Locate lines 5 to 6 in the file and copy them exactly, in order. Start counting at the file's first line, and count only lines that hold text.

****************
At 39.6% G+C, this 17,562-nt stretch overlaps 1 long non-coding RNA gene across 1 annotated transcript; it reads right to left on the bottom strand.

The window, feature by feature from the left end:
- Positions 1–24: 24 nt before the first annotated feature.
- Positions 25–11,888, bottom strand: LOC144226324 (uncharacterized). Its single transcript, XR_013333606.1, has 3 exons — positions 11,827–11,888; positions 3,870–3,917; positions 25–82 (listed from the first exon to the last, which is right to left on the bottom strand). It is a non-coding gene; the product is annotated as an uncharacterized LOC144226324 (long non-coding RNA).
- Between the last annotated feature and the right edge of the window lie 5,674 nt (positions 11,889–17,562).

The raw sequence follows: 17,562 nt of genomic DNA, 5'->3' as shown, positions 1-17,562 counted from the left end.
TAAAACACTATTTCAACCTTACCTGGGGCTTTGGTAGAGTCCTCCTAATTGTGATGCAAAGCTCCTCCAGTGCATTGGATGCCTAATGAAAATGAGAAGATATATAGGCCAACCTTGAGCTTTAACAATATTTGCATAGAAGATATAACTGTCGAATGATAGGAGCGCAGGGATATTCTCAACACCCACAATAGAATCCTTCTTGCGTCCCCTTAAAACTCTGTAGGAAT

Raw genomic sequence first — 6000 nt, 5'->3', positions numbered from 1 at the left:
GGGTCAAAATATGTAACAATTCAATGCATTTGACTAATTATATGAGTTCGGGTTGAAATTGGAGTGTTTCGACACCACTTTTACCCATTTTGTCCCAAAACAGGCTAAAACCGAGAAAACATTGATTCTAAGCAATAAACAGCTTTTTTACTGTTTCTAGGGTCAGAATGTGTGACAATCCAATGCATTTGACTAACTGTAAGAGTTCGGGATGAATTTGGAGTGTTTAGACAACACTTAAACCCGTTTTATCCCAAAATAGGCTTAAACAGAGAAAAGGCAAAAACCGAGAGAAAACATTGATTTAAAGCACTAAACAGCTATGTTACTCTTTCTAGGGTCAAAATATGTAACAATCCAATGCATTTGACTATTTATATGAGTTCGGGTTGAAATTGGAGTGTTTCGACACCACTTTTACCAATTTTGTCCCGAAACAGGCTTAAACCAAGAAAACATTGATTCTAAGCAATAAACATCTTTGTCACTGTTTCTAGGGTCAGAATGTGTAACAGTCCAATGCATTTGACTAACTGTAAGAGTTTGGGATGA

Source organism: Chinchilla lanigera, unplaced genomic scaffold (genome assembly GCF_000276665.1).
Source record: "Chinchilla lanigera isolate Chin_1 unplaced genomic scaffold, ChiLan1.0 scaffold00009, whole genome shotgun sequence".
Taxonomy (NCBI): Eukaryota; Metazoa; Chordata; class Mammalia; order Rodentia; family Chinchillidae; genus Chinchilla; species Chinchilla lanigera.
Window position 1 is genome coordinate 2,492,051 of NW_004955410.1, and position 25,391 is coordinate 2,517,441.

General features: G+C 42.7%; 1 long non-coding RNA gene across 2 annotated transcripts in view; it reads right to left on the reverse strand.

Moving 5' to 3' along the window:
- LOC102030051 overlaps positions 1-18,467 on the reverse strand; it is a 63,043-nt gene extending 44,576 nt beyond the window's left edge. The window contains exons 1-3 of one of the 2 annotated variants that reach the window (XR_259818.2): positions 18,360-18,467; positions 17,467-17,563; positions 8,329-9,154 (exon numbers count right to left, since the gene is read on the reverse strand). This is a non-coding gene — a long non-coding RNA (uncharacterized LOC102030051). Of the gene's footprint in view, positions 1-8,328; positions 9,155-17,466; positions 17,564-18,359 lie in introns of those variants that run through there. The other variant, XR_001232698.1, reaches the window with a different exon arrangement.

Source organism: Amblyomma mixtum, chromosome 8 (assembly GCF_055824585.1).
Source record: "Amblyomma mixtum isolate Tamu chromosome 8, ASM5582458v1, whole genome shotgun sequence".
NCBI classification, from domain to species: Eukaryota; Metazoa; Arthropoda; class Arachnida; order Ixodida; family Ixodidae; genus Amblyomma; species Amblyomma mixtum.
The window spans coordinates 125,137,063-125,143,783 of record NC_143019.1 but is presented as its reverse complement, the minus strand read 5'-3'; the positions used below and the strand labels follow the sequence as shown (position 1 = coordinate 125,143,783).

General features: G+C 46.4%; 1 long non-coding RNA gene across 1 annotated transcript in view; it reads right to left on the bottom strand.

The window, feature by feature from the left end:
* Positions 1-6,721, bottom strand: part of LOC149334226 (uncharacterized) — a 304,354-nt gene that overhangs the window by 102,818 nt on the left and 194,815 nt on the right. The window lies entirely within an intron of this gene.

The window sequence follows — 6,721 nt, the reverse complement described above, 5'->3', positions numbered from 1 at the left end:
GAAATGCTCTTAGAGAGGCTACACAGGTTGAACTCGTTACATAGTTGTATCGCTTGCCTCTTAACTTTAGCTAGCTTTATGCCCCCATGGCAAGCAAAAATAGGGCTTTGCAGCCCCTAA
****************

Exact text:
- Between the last annotated feature and the right edge of the window lie 5,674 nt (positions 11,889–17,562).

The raw sequence follows: 17,562 nt of genomic DNA, 5'->3' as shown, positions 1-17,562 counted from the left end.